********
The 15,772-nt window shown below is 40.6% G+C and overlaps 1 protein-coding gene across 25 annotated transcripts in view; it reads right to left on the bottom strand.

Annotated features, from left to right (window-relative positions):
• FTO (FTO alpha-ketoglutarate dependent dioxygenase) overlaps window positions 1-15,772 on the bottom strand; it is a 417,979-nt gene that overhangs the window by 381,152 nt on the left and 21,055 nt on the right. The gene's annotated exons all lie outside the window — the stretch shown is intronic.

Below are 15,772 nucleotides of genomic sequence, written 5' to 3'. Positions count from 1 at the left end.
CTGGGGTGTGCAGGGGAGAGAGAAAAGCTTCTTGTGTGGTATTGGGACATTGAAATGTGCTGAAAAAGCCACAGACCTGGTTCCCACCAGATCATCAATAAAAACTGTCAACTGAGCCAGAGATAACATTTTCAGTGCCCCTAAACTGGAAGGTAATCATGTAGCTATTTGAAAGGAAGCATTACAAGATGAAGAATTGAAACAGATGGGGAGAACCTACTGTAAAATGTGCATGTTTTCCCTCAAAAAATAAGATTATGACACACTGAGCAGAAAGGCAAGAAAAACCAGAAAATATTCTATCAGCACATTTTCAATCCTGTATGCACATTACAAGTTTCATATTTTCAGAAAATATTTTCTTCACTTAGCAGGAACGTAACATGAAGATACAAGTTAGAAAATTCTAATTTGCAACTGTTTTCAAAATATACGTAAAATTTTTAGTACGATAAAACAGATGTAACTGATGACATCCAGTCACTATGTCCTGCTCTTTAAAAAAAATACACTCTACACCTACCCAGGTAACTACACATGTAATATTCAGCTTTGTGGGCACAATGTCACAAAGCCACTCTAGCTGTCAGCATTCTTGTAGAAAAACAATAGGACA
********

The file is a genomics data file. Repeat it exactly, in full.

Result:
The 15,772-nt window shown below is 40.6% G+C and overlaps 1 protein-coding gene across 25 annotated transcripts in view; it reads right to left on the bottom strand.

Annotated features, from left to right (window-relative positions):
• FTO (FTO alpha-ketoglutarate dependent dioxygenase) overlaps window positions 1-15,772 on the bottom strand; it is a 417,979-nt gene that overhangs the window by 381,152 nt on the left and 21,055 nt on the right. The gene's annotated exons all lie outside the window — the stretch shown is intronic.

Below are 15,772 nucleotides of genomic sequence, written 5' to 3'. Positions count from 1 at the left end.
CTGGGGTGTGCAGGGGAGAGAGAAAAGCTTCTTGTGTGGTATTGGGACATTGAAATGTGCTGAAAAAGCCACAGACCTGGTTCCCACCAGATCATCAATAAAAACTGTCAACTGAGCCAGAGATAACATTTTCAGTGCCCCTAAACTGGAAGGTAATCATGTAGCTATTTGAAAGGAAGCATTACAAGATGAAGAATTGAAACAGATGGGGAGAACCTACTGTAAAATGTGCATGTTTTCCCTCAAAAAATAAGATTATGACACACTGAGCAGAAAGGCAAGAAAAACCAGAAAATATTCTATCAGCACATTTTCAATCCTGTATGCACATTACAAGTTTCATATTTTCAGAAAATATTTTCTTCACTTAGCAGGAACGTAACATGAAGATACAAGTTAGAAAATTCTAATTTGCAACTGTTTTCAAAATATACGTAAAATTTTTAGTACGATAAAACAGATGTAACTGATGACATCCAGTCACTATGTCCTGCTCTTTAAAAAAAATACACTCTACACCTACCCAGGTAACTACACATGTAATATTCAGCTTTGTGGGCACAATGTCACAAAGCCACTCTAGCTGTCAGCATTCTTGTAGAAAAACAATAGGACA